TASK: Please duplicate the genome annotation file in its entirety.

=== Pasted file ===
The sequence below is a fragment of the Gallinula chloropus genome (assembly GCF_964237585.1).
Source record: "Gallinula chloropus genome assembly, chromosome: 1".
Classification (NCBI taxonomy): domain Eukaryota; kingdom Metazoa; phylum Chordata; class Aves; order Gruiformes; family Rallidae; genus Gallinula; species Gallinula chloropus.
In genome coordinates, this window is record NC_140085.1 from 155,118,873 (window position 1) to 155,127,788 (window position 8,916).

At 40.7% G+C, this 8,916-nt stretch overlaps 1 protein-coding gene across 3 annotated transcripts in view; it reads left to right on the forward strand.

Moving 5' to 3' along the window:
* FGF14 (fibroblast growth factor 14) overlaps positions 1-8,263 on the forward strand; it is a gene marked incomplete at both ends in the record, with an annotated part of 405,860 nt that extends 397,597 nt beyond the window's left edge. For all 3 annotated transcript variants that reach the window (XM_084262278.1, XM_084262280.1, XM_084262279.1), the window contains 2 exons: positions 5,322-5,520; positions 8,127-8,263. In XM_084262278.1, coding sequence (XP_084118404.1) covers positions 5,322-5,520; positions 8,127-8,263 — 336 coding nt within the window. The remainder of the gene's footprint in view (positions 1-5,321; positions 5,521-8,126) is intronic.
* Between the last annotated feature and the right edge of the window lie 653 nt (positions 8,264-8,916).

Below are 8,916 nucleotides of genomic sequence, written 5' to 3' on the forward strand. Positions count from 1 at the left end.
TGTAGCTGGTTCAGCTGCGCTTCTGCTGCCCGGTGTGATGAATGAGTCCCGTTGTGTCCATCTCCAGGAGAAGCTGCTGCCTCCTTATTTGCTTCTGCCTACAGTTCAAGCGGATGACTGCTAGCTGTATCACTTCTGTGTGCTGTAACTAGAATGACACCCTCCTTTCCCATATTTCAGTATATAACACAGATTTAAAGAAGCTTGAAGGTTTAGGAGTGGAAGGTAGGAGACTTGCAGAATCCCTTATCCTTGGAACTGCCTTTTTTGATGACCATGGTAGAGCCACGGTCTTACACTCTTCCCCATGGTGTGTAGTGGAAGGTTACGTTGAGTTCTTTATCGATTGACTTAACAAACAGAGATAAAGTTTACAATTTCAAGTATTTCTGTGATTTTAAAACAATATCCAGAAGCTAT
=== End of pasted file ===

The sequence below is a fragment of the Gallinula chloropus genome (assembly GCF_964237585.1).
Source record: "Gallinula chloropus genome assembly, chromosome: 1".
Classification (NCBI taxonomy): domain Eukaryota; kingdom Metazoa; phylum Chordata; class Aves; order Gruiformes; family Rallidae; genus Gallinula; species Gallinula chloropus.
In genome coordinates, this window is record NC_140085.1 from 155,118,873 (window position 1) to 155,127,788 (window position 8,916).

At 40.7% G+C, this 8,916-nt stretch overlaps 1 protein-coding gene across 3 annotated transcripts in view; it reads left to right on the forward strand.

Moving 5' to 3' along the window:
* FGF14 (fibroblast growth factor 14) overlaps positions 1-8,263 on the forward strand; it is a gene marked incomplete at both ends in the record, with an annotated part of 405,860 nt that extends 397,597 nt beyond the window's left edge. For all 3 annotated transcript variants that reach the window (XM_084262278.1, XM_084262280.1, XM_084262279.1), the window contains 2 exons: positions 5,322-5,520; positions 8,127-8,263. In XM_084262278.1, coding sequence (XP_084118404.1) covers positions 5,322-5,520; positions 8,127-8,263 — 336 coding nt within the window. The remainder of the gene's footprint in view (positions 1-5,321; positions 5,521-8,126) is intronic.
* Between the last annotated feature and the right edge of the window lie 653 nt (positions 8,264-8,916).

Below are 8,916 nucleotides of genomic sequence, written 5' to 3' on the forward strand. Positions count from 1 at the left end.
TGTAGCTGGTTCAGCTGCGCTTCTGCTGCCCGGTGTGATGAATGAGTCCCGTTGTGTCCATCTCCAGGAGAAGCTGCTGCCTCCTTATTTGCTTCTGCCTACAGTTCAAGCGGATGACTGCTAGCTGTATCACTTCTGTGTGCTGTAACTAGAATGACACCCTCCTTTCCCATATTTCAGTATATAACACAGATTTAAAGAAGCTTGAAGGTTTAGGAGTGGAAGGTAGGAGACTTGCAGAATCCCTTATCCTTGGAACTGCCTTTTTTGATGACCATGGTAGAGCCACGGTCTTACACTCTTCCCCATGGTGTGTAGTGGAAGGTTACGTTGAGTTCTTTATCGATTGACTTAACAAACAGAGATAAAGTTTACAATTTCAAGTATTTCTGTGATTTTAAAACAATATCCAGAAGCTAT